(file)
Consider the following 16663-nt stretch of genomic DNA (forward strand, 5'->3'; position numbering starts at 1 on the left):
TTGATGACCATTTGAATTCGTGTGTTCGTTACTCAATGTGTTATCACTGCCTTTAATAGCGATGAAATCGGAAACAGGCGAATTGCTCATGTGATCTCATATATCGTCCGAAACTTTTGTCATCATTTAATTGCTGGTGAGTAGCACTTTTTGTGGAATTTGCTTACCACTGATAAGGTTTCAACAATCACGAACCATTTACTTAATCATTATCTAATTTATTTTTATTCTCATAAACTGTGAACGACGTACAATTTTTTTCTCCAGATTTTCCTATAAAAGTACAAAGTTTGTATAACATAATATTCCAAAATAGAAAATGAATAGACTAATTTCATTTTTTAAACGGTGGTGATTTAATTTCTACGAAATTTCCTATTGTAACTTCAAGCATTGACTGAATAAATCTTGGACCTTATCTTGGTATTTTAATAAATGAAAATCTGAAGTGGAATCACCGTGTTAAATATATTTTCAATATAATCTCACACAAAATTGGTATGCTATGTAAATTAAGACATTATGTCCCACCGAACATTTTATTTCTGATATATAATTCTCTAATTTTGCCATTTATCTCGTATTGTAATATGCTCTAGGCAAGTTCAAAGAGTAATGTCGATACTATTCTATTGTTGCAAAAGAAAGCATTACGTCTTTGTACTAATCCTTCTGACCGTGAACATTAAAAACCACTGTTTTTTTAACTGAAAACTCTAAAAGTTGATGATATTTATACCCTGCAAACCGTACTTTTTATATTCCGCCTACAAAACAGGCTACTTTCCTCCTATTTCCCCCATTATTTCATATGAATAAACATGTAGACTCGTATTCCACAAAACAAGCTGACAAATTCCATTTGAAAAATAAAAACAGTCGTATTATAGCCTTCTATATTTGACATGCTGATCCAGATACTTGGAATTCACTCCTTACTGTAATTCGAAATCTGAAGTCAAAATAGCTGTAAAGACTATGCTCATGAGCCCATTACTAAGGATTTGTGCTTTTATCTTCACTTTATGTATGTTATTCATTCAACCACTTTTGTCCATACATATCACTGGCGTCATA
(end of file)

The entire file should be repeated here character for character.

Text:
Consider the following 16663-nt stretch of genomic DNA (forward strand, 5'->3'; position numbering starts at 1 on the left):
TTGATGACCATTTGAATTCGTGTGTTCGTTACTCAATGTGTTATCACTGCCTTTAATAGCGATGAAATCGGAAACAGGCGAATTGCTCATGTGATCTCATATATCGTCCGAAACTTTTGTCATCATTTAATTGCTGGTGAGTAGCACTTTTTGTGGAATTTGCTTACCACTGATAAGGTTTCAACAATCACGAACCATTTACTTAATCATTATCTAATTTATTTTTATTCTCATAAACTGTGAACGACGTACAATTTTTTTCTCCAGATTTTCCTATAAAAGTACAAAGTTTGTATAACATAATATTCCAAAATAGAAAATGAATAGACTAATTTCATTTTTTAAACGGTGGTGATTTAATTTCTACGAAATTTCCTATTGTAACTTCAAGCATTGACTGAATAAATCTTGGACCTTATCTTGGTATTTTAATAAATGAAAATCTGAAGTGGAATCACCGTGTTAAATATATTTTCAATATAATCTCACACAAAATTGGTATGCTATGTAAATTAAGACATTATGTCCCACCGAACATTTTATTTCTGATATATAATTCTCTAATTTTGCCATTTATCTCGTATTGTAATATGCTCTAGGCAAGTTCAAAGAGTAATGTCGATACTATTCTATTGTTGCAAAAGAAAGCATTACGTCTTTGTACTAATCCTTCTGACCGTGAACATTAAAAACCACTGTTTTTTTAACTGAAAACTCTAAAAGTTGATGATATTTATACCCTGCAAACCGTACTTTTTATATTCCGCCTACAAAACAGGCTACTTTCCTCCTATTTCCCCCATTATTTCATATGAATAAACATGTAGACTCGTATTCCACAAAACAAGCTGACAAATTCCATTTGAAAAATAAAAACAGTCGTATTATAGCCTTCTATATTTGACATGCTGATCCAGATACTTGGAATTCACTCCTTACTGTAATTCGAAATCTGAAGTCAAAATAGCTGTAAAGACTATGCTCATGAGCCCATTACTAAGGATTTGTGCTTTTATCTTCACTTTATGTATGTTATTCATTCAACCACTTTTGTCCATACATATCACTGGCGTCATA